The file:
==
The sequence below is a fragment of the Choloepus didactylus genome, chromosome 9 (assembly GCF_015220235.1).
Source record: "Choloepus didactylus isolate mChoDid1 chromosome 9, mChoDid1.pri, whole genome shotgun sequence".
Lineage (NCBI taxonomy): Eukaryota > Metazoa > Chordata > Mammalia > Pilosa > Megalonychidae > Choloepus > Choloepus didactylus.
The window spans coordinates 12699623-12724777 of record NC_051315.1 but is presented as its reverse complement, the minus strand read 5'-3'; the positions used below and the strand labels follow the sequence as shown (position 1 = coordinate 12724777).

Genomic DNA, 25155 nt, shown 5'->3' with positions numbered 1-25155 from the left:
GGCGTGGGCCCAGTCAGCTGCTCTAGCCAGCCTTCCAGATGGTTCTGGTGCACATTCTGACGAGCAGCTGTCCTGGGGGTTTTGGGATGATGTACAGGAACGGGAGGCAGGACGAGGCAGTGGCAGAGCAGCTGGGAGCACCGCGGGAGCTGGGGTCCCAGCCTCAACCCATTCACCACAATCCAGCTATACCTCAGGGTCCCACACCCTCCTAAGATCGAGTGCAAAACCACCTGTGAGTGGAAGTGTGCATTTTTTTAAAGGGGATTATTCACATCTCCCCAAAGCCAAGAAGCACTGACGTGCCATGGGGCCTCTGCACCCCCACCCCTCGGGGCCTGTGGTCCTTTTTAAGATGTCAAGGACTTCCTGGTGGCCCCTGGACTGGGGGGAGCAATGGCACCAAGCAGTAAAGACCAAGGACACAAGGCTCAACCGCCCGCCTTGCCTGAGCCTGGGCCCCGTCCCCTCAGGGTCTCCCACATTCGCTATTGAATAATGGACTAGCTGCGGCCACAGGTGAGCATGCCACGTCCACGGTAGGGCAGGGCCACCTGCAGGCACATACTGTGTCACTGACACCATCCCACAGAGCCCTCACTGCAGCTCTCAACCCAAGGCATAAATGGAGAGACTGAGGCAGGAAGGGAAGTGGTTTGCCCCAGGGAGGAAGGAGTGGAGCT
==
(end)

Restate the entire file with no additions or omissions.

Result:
The sequence below is a fragment of the Choloepus didactylus genome, chromosome 9 (assembly GCF_015220235.1).
Source record: "Choloepus didactylus isolate mChoDid1 chromosome 9, mChoDid1.pri, whole genome shotgun sequence".
Lineage (NCBI taxonomy): Eukaryota > Metazoa > Chordata > Mammalia > Pilosa > Megalonychidae > Choloepus > Choloepus didactylus.
The window spans coordinates 12699623-12724777 of record NC_051315.1 but is presented as its reverse complement, the minus strand read 5'-3'; the positions used below and the strand labels follow the sequence as shown (position 1 = coordinate 12724777).

Genomic DNA, 25155 nt, shown 5'->3' with positions numbered 1-25155 from the left:
GGCGTGGGCCCAGTCAGCTGCTCTAGCCAGCCTTCCAGATGGTTCTGGTGCACATTCTGACGAGCAGCTGTCCTGGGGGTTTTGGGATGATGTACAGGAACGGGAGGCAGGACGAGGCAGTGGCAGAGCAGCTGGGAGCACCGCGGGAGCTGGGGTCCCAGCCTCAACCCATTCACCACAATCCAGCTATACCTCAGGGTCCCACACCCTCCTAAGATCGAGTGCAAAACCACCTGTGAGTGGAAGTGTGCATTTTTTTAAAGGGGATTATTCACATCTCCCCAAAGCCAAGAAGCACTGACGTGCCATGGGGCCTCTGCACCCCCACCCCTCGGGGCCTGTGGTCCTTTTTAAGATGTCAAGGACTTCCTGGTGGCCCCTGGACTGGGGGGAGCAATGGCACCAAGCAGTAAAGACCAAGGACACAAGGCTCAACCGCCCGCCTTGCCTGAGCCTGGGCCCCGTCCCCTCAGGGTCTCCCACATTCGCTATTGAATAATGGACTAGCTGCGGCCACAGGTGAGCATGCCACGTCCACGGTAGGGCAGGGCCACCTGCAGGCACATACTGTGTCACTGACACCATCCCACAGAGCCCTCACTGCAGCTCTCAACCCAAGGCATAAATGGAGAGACTGAGGCAGGAAGGGAAGTGGTTTGCCCCAGGGAGGAAGGAGTGGAGCT